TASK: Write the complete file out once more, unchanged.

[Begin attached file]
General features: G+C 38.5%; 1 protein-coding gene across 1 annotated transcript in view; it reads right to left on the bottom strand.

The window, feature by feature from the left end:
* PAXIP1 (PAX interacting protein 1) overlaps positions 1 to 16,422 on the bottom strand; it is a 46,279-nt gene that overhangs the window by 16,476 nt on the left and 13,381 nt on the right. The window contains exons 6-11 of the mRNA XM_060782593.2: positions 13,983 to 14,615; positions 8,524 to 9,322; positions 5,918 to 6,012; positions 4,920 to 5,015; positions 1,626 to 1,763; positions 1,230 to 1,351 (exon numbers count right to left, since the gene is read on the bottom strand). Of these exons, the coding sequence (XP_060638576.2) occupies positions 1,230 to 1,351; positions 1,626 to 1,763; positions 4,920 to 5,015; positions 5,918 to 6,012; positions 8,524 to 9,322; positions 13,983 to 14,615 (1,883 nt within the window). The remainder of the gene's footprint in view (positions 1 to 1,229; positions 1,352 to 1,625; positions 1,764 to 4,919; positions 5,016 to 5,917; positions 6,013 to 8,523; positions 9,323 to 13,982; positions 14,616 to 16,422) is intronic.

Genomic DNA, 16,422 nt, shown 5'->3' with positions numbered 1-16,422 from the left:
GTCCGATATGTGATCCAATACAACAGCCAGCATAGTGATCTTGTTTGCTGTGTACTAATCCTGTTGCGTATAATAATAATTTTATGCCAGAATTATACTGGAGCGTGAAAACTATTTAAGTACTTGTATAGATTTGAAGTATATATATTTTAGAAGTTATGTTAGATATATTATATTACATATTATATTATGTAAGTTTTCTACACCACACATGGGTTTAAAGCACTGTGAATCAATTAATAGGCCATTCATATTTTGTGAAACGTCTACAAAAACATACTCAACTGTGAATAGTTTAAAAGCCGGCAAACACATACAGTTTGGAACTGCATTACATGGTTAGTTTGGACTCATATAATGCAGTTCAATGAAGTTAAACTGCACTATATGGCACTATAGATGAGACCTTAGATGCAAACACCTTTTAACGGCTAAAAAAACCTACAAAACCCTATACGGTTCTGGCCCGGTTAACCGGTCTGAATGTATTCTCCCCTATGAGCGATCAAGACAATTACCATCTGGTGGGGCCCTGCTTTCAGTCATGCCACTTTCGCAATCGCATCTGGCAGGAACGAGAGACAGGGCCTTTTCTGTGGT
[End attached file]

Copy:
General features: G+C 38.5%; 1 protein-coding gene across 1 annotated transcript in view; it reads right to left on the bottom strand.

The window, feature by feature from the left end:
* PAXIP1 (PAX interacting protein 1) overlaps positions 1 to 16,422 on the bottom strand; it is a 46,279-nt gene that overhangs the window by 16,476 nt on the left and 13,381 nt on the right. The window contains exons 6-11 of the mRNA XM_060782593.2: positions 13,983 to 14,615; positions 8,524 to 9,322; positions 5,918 to 6,012; positions 4,920 to 5,015; positions 1,626 to 1,763; positions 1,230 to 1,351 (exon numbers count right to left, since the gene is read on the bottom strand). Of these exons, the coding sequence (XP_060638576.2) occupies positions 1,230 to 1,351; positions 1,626 to 1,763; positions 4,920 to 5,015; positions 5,918 to 6,012; positions 8,524 to 9,322; positions 13,983 to 14,615 (1,883 nt within the window). The remainder of the gene's footprint in view (positions 1 to 1,229; positions 1,352 to 1,625; positions 1,764 to 4,919; positions 5,016 to 5,917; positions 6,013 to 8,523; positions 9,323 to 13,982; positions 14,616 to 16,422) is intronic.

Genomic DNA, 16,422 nt, shown 5'->3' with positions numbered 1-16,422 from the left:
GTCCGATATGTGATCCAATACAACAGCCAGCATAGTGATCTTGTTTGCTGTGTACTAATCCTGTTGCGTATAATAATAATTTTATGCCAGAATTATACTGGAGCGTGAAAACTATTTAAGTACTTGTATAGATTTGAAGTATATATATTTTAGAAGTTATGTTAGATATATTATATTACATATTATATTATGTAAGTTTTCTACACCACACATGGGTTTAAAGCACTGTGAATCAATTAATAGGCCATTCATATTTTGTGAAACGTCTACAAAAACATACTCAACTGTGAATAGTTTAAAAGCCGGCAAACACATACAGTTTGGAACTGCATTACATGGTTAGTTTGGACTCATATAATGCAGTTCAATGAAGTTAAACTGCACTATATGGCACTATAGATGAGACCTTAGATGCAAACACCTTTTAACGGCTAAAAAAACCTACAAAACCCTATACGGTTCTGGCCCGGTTAACCGGTCTGAATGTATTCTCCCCTATGAGCGATCAAGACAATTACCATCTGGTGGGGCCCTGCTTTCAGTCATGCCACTTTCGCAATCGCATCTGGCAGGAACGAGAGACAGGGCCTTTTCTGTGGT